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Addressing the challenges in Southeast Asian fisheries

IFFO, GAA and SPF published a new report focused on Vietnam and Thailand trawl fisheries to further spur development in Southeast Asia and increase the availability of responsibly sourced fishmeal.

Addressing the challenges in Southeast Asian fisheries

November 21, 2019


In 2017, IFFO and the Global Aquaculture Alliance (GAA) commissioned a study on Southeast Asian fisheries and their relevance to fishmeal production. The project final report, delivered by Duncan Leadbitter of Fish Matter Pty., Ltd., was recently published. Its main findings and recommendations highlight a requirement for accurate, comprehensive and up-to-date information as being of prime importance to the management of the sustainability of the aquaculture supply chain. It concludes that an integrated approach, based on the concept of collaboration, is key to delivering change through positive impacts.

Following the publication of the study's main findings and recommendations, IFFO and GAA has now released the full report on Southeast Asian fisheries, Driving change in South East Asian trawl fisheries, fishmeal supply and aquafeed. This report follows shortly behind the publication of Sustainable Fisheries Partnership’s (SPF) report on reduction fisheries, which included a chapter on Asian reduction fisheries.

According to Jim Cannon, CEO of SFP, “the report highlights that with adequate science and oversight, these fisheries could be highly efficient. The recommendations at the end of the report outline a number of pathways to support and inform improvements, and highlight how industry can collaborate for positive change. Industry efforts to date have helped secure formal government action in both Vietnam and Thailand to reduce the massive overcapacity of the fishing fleets, an essential step to reversing decades of overfishing. Much remains to be done, and it is critical the pace and scale of improvement accelerates.”

This report provides some of the best information available on the fisheries of Thailand and Vietnam, tracks the decline in fisheries health starting in the 1960s, and highlights some of the critical challenges facing these fisheries today. These include poor management, weak enforcement, inadequate science and data, inappropriate fishing gear and overfishing (as well as documented labor abuses). The report also highlights that with adequate science and oversight, these fisheries could be highly efficient.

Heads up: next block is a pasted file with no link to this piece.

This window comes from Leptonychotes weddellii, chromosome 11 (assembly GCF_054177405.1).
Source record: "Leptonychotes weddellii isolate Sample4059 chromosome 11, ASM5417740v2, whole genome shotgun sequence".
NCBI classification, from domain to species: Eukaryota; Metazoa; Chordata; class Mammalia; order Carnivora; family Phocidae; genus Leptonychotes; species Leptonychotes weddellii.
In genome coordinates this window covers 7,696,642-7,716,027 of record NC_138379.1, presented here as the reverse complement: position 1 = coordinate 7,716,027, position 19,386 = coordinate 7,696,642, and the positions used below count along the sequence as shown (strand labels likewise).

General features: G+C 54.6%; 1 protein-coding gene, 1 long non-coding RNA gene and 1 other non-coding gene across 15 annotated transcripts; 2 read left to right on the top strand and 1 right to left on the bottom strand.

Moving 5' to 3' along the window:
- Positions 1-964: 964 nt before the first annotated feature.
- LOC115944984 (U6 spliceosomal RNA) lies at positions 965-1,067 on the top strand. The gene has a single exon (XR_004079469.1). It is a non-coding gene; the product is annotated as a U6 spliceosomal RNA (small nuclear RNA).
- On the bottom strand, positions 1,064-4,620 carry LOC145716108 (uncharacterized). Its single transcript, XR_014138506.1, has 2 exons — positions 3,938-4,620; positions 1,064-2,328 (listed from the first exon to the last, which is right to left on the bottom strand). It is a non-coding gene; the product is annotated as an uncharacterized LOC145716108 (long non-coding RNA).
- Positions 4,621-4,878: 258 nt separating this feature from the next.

The recommendations at the end of the report outline a number of pathways to support and inform improvements and highlight how industry can collaborate for positive change. Industry efforts to date have helped secure formal government action in both Vietnam and Thailand to reduce the massive overcapacity of the fishing fleets, an essential step to reversing decades of overfishing. Much remains to be done, and it is critical the pace and scale of improvement accelerates. To help achieve this, the principal customers for fishmeal and oil – the aquaculture industry – are stepping up demands that fisheries improve and providing more pathways forward. Leading aquaculture certifications are making it a requirement that fishmeal and fish oil are sourced from fisheries that are either sustainable or improving through a structured Fishery Improvement Project.

Certifications are now emerging that can provide effective assurance that mixed species fisheries are well managed. Specifically, in the fall of 2018, the IFFO Responsible Supply (IFFO RS) Improvers Program launched a pilot to test new criteria developed to assess multispecies fisheries.

SFP has been working with feed companies since 2011 (Europe) and 2015 (South America) through Supply Chain Roundtables (SRs) to support improvements and good progress has been made. In 2018, SPF relaunched their Asian Reduction Fisheries SR and several large feed manufacturers are participating. SFP invites more of the leading Asian feed manufacturers to join this SR and support critical fisheries improvement efforts. While the challenge of fixing these fisheries is large, industry has begun taking key steps in the right direction.

Download full report here.

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